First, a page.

We’re rapidly approaching next week’s Election Day, and it’s sure to be hectic. Polls will be packed as voters cast ballots in what is indisputably a critical election. I know it’s cliché to pronounce an election particularly crucial, but this one is especially important.
– The two candidates for President have vastly different visions and plans for implementing them. On most issues that are important to Ohio Latinos, the candidates differ sharply.
– Ohio will likely decide the presidential race, making Ohio voters this election’s most influential
– Ohio’s Senate race is very important in deciding which party will control the U.S. Senate
– New district maps at both the state and federal levels means many Ohio voters will be acquainting themselves with new representatives in congress and the Ohio General Assembly
– Issue 2 is of monstrous importance in deciding how Ohio handles redistricting – a process that’s fundamental to our electoral system
Many Ohio voters will be skipping hectic polling places on Tuesday, and will opt instead for voting by mail through absentee ballots. You can still request an absentee ballot by mail, but your application must be received by your county board of elections by this Saturday, 11/3 at noon. Your returned ballot must be received by your county board of elections by the time the polls close on Tuesday, or must be postmarked no later than Monday, November 5. You can download an application for an absentee ballot here. That link also has a link to an FAQ on voting by mail, as well as instructions for filling out the application form. If you plan to vote by mail, act today!
Alternatively, millions of Ohio voters will vote early by casting an absentee ballot in person. In this instance, voters can simply walk into their county board of elections and cast their ballot in person in advance of Election Day. In most counties, early voting is taking place at the county board of elections office. In Franklin, Delaware and Lucas counties, however, early in-person voting is taking place elsewhere. In any case, you should contact your board of elections to determine where they’re holding early in-person voting hours. You can find a complete list of Ohio boards of elections and their contact information here. All boards of elections will be open for early voting according to the following hours:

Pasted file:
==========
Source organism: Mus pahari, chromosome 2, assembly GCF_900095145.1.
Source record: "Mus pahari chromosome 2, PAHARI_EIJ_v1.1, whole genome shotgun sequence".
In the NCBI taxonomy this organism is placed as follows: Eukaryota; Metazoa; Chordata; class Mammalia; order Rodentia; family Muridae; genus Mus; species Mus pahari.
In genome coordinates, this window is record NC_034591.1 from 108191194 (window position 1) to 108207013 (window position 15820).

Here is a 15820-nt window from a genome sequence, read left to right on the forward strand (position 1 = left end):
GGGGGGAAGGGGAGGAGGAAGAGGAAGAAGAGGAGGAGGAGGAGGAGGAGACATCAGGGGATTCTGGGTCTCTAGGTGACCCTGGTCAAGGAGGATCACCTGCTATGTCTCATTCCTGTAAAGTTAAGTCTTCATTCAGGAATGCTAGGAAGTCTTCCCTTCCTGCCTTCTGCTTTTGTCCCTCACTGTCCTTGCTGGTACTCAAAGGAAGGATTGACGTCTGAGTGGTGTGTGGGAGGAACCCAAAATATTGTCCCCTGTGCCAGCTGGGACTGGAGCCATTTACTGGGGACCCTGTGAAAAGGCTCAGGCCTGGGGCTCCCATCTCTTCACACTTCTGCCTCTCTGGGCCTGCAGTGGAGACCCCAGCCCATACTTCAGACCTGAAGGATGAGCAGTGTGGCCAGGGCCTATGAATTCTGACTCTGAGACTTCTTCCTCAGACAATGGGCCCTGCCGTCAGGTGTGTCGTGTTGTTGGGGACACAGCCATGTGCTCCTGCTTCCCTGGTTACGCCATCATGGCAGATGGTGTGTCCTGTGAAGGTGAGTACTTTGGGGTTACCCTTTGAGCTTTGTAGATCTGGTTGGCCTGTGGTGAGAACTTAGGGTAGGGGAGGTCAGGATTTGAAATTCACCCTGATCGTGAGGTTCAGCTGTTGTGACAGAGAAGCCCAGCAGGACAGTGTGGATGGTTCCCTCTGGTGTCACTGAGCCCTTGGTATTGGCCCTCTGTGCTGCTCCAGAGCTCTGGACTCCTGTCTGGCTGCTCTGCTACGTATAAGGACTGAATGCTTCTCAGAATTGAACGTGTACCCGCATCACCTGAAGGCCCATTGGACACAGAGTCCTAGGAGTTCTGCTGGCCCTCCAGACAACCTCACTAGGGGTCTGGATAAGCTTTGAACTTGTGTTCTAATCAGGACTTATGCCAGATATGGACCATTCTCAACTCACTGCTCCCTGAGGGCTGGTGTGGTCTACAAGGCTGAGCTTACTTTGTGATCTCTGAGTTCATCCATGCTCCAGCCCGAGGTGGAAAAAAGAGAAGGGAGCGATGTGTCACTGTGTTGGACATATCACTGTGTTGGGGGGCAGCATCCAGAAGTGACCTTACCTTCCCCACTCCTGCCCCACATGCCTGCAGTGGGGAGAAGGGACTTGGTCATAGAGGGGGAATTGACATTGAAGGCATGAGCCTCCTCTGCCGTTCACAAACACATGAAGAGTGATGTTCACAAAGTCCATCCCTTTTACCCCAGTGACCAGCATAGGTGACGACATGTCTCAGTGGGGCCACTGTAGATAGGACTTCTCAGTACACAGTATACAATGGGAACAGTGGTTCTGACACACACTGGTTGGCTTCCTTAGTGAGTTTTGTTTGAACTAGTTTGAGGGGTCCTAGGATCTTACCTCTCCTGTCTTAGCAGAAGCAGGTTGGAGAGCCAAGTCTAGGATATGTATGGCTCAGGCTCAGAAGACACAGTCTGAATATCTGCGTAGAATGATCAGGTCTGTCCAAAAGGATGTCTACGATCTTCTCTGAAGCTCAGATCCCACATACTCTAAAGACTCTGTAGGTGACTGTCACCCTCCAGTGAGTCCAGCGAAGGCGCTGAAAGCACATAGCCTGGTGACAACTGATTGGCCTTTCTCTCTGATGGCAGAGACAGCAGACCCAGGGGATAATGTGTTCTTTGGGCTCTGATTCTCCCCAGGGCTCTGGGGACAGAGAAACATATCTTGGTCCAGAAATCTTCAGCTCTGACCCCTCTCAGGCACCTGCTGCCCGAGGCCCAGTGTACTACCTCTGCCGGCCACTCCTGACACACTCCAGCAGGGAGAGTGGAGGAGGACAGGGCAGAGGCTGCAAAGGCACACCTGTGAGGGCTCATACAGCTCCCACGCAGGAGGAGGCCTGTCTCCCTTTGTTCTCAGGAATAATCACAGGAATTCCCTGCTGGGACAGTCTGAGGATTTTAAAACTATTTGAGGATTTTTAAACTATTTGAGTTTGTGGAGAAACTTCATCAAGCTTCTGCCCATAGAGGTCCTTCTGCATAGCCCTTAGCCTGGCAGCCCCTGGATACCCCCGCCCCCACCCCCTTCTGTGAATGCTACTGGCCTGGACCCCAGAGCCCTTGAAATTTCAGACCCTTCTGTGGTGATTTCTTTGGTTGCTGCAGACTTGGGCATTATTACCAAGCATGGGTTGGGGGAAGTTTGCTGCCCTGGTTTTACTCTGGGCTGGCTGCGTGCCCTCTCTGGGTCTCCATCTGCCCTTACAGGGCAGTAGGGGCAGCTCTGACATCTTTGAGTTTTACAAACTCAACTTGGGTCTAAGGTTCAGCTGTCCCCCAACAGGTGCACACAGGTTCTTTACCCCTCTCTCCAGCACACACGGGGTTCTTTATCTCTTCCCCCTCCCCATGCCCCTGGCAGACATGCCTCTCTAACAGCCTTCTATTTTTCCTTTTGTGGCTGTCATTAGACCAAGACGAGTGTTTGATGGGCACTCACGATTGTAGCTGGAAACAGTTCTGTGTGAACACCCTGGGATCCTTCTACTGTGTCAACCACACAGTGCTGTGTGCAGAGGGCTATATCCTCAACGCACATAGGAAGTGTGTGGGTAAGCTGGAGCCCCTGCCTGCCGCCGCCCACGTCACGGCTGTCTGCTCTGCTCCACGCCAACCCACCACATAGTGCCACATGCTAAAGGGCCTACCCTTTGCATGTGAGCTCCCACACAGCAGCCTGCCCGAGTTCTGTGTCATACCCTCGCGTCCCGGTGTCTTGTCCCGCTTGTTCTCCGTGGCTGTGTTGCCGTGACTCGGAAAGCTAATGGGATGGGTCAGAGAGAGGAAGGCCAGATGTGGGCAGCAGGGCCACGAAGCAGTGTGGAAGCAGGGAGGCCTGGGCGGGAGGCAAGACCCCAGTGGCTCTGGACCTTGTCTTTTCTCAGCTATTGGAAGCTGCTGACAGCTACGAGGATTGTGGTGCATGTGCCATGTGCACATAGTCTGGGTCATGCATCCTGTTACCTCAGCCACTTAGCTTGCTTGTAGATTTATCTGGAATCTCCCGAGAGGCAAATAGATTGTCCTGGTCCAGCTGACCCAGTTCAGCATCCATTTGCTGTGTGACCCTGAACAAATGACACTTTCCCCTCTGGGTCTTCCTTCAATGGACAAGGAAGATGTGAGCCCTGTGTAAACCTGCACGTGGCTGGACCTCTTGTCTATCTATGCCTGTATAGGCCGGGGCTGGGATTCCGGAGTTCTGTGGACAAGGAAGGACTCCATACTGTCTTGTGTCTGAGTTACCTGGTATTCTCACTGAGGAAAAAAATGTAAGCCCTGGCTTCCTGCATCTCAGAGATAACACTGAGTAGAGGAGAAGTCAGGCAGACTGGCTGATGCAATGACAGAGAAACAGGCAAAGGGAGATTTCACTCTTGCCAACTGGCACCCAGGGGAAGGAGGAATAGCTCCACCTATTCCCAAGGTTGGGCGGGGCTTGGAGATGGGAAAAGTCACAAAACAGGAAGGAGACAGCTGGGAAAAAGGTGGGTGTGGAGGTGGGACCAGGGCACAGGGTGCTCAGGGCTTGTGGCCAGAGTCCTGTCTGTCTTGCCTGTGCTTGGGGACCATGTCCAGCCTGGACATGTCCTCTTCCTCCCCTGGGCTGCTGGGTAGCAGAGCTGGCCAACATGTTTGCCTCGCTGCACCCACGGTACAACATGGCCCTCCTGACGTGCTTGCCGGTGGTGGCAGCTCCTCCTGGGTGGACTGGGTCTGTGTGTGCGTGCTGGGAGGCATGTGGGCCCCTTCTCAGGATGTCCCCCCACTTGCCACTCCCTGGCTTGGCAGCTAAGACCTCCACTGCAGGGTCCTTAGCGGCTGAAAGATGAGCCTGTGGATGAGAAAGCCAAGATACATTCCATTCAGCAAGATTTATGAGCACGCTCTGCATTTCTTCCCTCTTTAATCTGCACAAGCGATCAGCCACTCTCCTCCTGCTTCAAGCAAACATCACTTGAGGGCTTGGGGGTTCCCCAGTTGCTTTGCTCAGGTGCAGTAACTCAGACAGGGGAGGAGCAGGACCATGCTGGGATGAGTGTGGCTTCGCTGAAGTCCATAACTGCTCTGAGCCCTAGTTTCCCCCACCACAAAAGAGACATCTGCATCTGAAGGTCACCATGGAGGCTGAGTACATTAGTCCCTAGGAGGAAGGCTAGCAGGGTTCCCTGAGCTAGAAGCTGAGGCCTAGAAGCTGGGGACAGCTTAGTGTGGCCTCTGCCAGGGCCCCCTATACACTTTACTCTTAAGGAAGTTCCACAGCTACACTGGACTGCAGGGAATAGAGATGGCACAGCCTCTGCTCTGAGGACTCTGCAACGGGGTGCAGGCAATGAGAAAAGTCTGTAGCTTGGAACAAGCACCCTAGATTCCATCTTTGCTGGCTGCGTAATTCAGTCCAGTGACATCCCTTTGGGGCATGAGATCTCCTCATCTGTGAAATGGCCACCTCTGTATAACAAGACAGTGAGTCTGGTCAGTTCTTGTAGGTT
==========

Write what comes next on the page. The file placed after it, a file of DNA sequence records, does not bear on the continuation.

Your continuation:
-Tuesday, October 30 – Thursday, November 1: 8:00 a.m. to 7:00 p.m.
-Friday, November 2: 8:00 a.m. to 6:00 p.m.
-Saturday, November 3: 8:00 a.m. to 2:00 p.m.
-Sunday, November 4: 1:00 p.m. to 5:00 p.m.
-Monday, November 5: 8:00 a.m. to 2:00 p.m.
In any case, you can find a wealth of voter resources at Ohio Secretary of State Jon Husted’s site here. Resources include FAQs and instructions for voting by mail and early, district maps, and guides to candidates and state issues. You can also contact your county boards of elections to obtain a sample ballot and confirm your polling place in advance of the election. Sample ballots will show you your particular ballot, and will let you know exactly which issues and candidates you’ll be voting on. In many cases, these sample ballots are available online through your county board of elections. Again, you can find a complete list of county board of election contact information here.
Please distribute this to your networks. Ohio voters are of the utmost importance, and there’s no basis this year for the old argument “my vote doesn’t matter”. It affirmative does matter – Ohio will decide this election and Hispanics are positioned to decide Ohio. How they vote and in what numbers will go along way toward deciding things on Tuesday. If you or someone in your community needs any help at all in voting – whether educational or logistical, please contact me.